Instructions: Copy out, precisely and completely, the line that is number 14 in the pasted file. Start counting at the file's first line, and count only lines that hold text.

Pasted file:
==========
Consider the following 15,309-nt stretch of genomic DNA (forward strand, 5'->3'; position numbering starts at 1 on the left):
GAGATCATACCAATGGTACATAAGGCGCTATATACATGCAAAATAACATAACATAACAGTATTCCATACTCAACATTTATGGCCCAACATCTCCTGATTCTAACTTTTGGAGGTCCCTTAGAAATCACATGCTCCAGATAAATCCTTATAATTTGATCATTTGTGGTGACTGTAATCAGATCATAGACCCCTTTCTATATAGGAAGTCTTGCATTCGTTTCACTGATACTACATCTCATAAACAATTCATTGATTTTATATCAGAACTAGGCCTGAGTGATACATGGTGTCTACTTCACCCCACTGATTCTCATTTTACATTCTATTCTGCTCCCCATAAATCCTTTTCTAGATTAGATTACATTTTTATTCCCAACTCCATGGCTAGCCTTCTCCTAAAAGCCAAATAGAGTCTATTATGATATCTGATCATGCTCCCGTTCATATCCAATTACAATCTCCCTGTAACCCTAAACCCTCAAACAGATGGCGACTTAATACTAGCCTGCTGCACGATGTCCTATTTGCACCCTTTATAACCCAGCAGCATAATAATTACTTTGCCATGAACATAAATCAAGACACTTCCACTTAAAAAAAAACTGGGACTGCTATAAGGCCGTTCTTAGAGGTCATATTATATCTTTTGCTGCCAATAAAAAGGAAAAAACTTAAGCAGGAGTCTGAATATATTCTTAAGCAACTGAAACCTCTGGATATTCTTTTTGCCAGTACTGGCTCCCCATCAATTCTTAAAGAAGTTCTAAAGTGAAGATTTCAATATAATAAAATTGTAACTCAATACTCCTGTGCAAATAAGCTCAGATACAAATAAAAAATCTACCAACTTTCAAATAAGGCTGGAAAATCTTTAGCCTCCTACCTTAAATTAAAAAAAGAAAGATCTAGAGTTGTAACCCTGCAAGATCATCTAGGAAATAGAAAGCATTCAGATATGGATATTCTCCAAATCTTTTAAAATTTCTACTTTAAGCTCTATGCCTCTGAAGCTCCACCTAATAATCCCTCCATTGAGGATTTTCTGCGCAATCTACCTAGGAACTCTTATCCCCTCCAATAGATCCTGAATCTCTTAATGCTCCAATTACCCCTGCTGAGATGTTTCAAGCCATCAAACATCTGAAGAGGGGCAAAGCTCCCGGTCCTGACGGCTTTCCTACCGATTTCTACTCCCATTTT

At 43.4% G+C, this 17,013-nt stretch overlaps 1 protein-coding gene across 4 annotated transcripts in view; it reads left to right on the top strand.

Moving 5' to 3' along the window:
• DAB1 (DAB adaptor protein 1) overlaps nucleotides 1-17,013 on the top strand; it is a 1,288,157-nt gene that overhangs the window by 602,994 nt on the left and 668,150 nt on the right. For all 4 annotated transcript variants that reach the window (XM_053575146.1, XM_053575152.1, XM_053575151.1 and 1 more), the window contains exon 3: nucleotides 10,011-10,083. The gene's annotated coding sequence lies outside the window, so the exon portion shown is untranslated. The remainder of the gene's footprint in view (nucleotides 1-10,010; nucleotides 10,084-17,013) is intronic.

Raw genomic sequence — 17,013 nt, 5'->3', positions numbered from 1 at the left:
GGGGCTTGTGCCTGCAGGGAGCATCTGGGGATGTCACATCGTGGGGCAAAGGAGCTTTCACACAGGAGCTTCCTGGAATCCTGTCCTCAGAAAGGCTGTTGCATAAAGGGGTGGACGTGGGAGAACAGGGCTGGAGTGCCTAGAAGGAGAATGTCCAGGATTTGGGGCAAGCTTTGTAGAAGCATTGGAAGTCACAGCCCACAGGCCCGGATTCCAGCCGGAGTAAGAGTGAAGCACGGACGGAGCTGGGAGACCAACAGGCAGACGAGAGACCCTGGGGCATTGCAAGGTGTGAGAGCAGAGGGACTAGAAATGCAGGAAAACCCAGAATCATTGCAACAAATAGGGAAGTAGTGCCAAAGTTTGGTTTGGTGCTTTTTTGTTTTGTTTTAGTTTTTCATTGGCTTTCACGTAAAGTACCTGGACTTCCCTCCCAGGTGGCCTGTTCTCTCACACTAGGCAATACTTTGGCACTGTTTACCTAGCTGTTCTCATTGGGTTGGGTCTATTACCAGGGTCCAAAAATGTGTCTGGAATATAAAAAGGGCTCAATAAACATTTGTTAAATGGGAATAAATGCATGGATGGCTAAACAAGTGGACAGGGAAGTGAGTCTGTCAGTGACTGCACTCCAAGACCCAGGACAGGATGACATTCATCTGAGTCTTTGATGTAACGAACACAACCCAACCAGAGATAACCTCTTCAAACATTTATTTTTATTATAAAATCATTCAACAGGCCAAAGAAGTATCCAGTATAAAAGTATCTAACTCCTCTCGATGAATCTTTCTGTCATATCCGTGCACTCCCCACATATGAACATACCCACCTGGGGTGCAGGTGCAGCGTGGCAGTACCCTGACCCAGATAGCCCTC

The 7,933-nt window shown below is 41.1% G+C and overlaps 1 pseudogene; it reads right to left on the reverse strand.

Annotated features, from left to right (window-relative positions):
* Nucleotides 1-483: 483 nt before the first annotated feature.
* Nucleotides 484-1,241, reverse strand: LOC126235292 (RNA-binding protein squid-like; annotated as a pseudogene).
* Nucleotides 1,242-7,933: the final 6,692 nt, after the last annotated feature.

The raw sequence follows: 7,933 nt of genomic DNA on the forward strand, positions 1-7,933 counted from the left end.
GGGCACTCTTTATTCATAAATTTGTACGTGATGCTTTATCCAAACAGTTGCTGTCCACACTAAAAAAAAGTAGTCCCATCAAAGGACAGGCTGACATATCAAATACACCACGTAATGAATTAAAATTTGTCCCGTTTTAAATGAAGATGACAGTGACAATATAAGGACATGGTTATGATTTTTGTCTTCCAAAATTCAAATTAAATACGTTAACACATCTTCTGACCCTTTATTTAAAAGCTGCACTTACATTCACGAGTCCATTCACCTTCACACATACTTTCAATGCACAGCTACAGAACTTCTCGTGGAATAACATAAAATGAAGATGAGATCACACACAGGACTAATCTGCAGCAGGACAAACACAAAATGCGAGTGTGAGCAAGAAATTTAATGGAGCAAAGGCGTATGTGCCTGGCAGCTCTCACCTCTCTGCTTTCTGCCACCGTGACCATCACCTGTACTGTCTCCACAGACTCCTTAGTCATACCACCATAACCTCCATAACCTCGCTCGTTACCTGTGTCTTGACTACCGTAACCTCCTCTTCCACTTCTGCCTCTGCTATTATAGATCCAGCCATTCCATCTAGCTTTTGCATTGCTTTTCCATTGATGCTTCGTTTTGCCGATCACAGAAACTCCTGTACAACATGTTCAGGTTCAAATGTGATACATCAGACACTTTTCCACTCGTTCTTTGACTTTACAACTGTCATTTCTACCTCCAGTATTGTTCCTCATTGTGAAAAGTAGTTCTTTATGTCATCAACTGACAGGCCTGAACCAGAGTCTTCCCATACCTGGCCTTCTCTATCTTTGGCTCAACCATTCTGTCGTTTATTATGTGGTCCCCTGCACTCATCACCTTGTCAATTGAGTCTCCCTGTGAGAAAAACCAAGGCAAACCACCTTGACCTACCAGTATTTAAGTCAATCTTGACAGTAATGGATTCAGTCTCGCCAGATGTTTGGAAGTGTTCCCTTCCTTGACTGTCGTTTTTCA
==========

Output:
GGGCACTCTTTATTCATAAATTTGTACGTGATGCTTTATCCAAACAGTTGCTGTCCACACTAAAAAAAAGTAGTCCCATCAAAGGACAGGCTGACATATCAAATACACCACGTAATGAATTAAAATTTGTCCCGTTTTAAATGAAGATGACAGTGACAATATAAGGACATGGTTATGATTTTTGTCTTCCAAAATTCAAATTAAATACGTTAACACATCTTCTGACCCTTTATTTAAAAGCTGCACTTACATTCACGAGTCCATTCACCTTCACACATACTTTCAATGCACAGCTACAGAACTTCTCGTGGAATAACATAAAATGAAGATGAGATCACACACAGGACTAATCTGCAGCAGGACAAACACAAAATGCGAGTGTGAGCAAGAAATTTAATGGAGCAAAGGCGTATGTGCCTGGCAGCTCTCACCTCTCTGCTTTCTGCCACCGTGACCATCACCTGTACTGTCTCCACAGACTCCTTAGTCATACCACCATAACCTCCATAACCTCGCTCGTTACCTGTGTCTTGACTACCGTAACCTCCTCTTCCACTTCTGCCTCTGCTATTATAGATCCAGCCATTCCATCTAGCTTTTGCATTGCTTTTCCATTGATGCTTCGTTTTGCCGATCACAGAAACTCCTGTACAACATGTTCAGGTTCAAATGTGATACATCAGACACTTTTCCACTCGTTCTTTGACTTTACAACTGTCATTTCTACCTCCAGTATTGTTCCTCATTGTGAAAAGTAGTTCTTTATGTCATCAACTGACAGGCCTGAACCAGAGTCTTCCCATACCTGGCCTTCTCTATCTTTGGCTCAACCATTCTGTCGTTTATTATGTGGTCCCCTGCACTCATCACCTTGTCAATTGAGTCTCCCTGTGAGAAAAACCAAGGCAAACCACCTTGACCTACCAGTATTTAAGTCAATCTTGACAGTAATGGATTCAGTCTCGCCAGATGTTTGGAAGTGTTCCCTTCCTTGACTGTCGTTTTTCA